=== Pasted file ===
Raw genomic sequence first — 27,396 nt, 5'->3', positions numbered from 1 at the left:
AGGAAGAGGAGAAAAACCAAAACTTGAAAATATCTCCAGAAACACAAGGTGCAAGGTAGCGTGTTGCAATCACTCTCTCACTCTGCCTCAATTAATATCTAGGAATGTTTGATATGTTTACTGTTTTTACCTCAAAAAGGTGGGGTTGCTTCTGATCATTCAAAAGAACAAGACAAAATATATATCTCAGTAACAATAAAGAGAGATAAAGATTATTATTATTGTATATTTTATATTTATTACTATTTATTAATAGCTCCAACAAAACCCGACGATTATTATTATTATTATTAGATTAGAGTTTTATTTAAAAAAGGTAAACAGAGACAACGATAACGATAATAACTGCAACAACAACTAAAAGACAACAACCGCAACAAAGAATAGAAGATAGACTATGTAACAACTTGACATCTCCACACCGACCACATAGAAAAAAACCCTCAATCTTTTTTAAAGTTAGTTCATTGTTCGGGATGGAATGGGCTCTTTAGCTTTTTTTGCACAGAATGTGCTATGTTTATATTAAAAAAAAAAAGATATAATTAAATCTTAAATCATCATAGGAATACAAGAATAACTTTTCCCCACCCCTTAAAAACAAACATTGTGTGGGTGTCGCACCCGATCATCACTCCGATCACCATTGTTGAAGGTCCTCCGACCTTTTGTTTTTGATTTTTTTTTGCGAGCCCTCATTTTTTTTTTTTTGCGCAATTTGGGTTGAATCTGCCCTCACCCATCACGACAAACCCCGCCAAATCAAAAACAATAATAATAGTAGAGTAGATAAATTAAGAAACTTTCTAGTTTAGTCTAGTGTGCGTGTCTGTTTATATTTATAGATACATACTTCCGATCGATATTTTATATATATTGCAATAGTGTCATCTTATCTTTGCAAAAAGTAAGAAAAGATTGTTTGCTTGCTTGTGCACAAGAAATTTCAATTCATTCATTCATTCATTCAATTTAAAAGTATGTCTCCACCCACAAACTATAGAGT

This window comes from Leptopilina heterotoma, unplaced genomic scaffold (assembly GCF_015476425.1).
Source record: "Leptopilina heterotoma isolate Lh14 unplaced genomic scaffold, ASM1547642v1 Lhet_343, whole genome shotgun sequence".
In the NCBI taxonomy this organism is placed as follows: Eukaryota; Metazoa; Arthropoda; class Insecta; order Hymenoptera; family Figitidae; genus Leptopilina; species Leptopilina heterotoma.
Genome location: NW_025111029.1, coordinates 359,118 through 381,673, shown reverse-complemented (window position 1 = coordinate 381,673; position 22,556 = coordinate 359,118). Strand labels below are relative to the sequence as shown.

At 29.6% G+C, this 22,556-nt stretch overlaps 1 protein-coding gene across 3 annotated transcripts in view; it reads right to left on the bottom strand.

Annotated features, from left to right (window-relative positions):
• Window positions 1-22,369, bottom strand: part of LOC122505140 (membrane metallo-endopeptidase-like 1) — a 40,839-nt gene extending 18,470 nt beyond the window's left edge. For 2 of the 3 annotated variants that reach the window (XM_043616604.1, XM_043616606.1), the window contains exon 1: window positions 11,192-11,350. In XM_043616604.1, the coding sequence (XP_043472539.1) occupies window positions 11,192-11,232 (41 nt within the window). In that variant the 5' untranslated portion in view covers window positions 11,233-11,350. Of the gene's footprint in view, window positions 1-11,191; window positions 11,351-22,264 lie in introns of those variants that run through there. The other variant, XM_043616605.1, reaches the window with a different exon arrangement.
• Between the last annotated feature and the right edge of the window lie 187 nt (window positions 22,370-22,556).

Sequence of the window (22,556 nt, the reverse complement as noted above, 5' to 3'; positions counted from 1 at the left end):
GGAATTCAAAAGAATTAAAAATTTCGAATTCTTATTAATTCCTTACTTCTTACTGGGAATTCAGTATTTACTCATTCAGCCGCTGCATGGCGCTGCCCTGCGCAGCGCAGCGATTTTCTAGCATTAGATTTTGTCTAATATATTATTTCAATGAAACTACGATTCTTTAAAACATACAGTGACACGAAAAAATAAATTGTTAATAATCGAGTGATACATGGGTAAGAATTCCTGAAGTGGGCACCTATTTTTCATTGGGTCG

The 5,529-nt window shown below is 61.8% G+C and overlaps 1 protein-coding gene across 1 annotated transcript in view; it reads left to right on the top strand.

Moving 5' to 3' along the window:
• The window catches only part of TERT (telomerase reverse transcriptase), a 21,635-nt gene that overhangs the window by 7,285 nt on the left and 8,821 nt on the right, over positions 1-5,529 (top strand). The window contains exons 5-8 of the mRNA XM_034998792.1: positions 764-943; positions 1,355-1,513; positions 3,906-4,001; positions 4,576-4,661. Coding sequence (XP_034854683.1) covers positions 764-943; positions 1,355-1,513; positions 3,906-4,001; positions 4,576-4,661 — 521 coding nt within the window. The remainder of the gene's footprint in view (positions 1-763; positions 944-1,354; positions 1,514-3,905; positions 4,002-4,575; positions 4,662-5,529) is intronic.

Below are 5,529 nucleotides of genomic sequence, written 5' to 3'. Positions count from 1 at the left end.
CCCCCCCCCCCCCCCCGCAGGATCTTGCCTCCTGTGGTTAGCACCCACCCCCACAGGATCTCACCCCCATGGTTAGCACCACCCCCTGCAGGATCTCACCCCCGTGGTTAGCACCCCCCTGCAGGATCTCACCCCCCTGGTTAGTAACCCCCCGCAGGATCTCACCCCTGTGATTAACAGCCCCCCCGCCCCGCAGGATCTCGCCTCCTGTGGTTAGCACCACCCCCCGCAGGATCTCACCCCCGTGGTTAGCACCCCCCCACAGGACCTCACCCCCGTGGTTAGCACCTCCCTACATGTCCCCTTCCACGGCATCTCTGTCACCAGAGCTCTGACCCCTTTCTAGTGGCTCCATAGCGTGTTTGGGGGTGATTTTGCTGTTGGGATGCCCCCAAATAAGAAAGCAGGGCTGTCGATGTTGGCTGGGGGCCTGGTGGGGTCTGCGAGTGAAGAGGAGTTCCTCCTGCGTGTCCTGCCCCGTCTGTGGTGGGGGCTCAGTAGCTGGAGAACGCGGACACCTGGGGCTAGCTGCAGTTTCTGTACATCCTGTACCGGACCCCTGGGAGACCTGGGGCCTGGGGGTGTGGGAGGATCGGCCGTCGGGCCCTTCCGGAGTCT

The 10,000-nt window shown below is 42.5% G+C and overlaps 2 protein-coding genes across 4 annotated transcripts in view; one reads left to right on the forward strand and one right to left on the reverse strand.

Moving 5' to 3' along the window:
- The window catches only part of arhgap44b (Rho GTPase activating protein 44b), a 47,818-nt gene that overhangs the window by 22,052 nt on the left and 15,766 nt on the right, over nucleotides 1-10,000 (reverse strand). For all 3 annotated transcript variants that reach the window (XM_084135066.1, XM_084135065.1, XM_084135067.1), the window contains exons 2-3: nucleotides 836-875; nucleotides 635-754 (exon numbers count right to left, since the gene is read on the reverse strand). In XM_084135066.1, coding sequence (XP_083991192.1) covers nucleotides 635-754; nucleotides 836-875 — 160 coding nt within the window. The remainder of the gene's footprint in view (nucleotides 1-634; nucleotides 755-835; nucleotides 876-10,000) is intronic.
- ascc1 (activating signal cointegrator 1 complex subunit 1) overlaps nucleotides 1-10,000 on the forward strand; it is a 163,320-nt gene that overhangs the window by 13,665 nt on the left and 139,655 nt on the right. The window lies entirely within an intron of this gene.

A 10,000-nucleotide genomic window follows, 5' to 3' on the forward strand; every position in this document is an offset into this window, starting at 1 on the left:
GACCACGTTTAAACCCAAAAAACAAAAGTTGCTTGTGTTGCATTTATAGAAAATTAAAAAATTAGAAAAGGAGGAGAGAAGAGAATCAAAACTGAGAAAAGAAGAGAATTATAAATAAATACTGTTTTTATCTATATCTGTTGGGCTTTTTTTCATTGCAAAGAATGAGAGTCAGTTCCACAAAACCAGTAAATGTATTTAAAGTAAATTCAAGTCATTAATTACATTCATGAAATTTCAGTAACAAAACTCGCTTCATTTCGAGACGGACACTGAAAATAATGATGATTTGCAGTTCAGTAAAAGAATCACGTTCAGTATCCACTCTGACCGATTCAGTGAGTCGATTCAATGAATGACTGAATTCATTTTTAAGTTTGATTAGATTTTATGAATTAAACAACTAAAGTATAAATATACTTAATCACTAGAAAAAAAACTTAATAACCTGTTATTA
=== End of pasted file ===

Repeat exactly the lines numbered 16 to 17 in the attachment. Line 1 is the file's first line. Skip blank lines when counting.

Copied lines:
Below are 5,529 nucleotides of genomic sequence, written 5' to 3'. Positions count from 1 at the left end.
CCCCCCCCCCCCCCCCGCAGGATCTTGCCTCCTGTGGTTAGCACCCACCCCCACAGGATCTCACCCCCATGGTTAGCACCACCCCCTGCAGGATCTCACCCCCGTGGTTAGCACCCCCCTGCAGGATCTCACCCCCCTGGTTAGTAACCCCCCGCAGGATCTCACCCCTGTGATTAACAGCCCCCCCGCCCCGCAGGATCTCGCCTCCTGTGGTTAGCACCACCCCCCGCAGGATCTCACCCCCGTGGTTAGCACCCCCCCACAGGACCTCACCCCCGTGGTTAGCACCTCCCTACATGTCCCCTTCCACGGCATCTCTGTCACCAGAGCTCTGACCCCTTTCTAGTGGCTCCATAGCGTGTTTGGGGGTGATTTTGCTGTTGGGATGCCCCCAAATAAGAAAGCAGGGCTGTCGATGTTGGCTGGGGGCCTGGTGGGGTCTGCGAGTGAAGAGGAGTTCCTCCTGCGTGTCCTGCCCCGTCTGTGGTGGGGGCTCAGTAGCTGGAGAACGCGGACACCTGGGGCTAGCTGCAGTTTCTGTACATCCTGTACCGGACCCCTGGGAGACCTGGGGCCTGGGGGTGTGGGAGGATCGGCCGTCGGGCCCTTCCGGAGTCT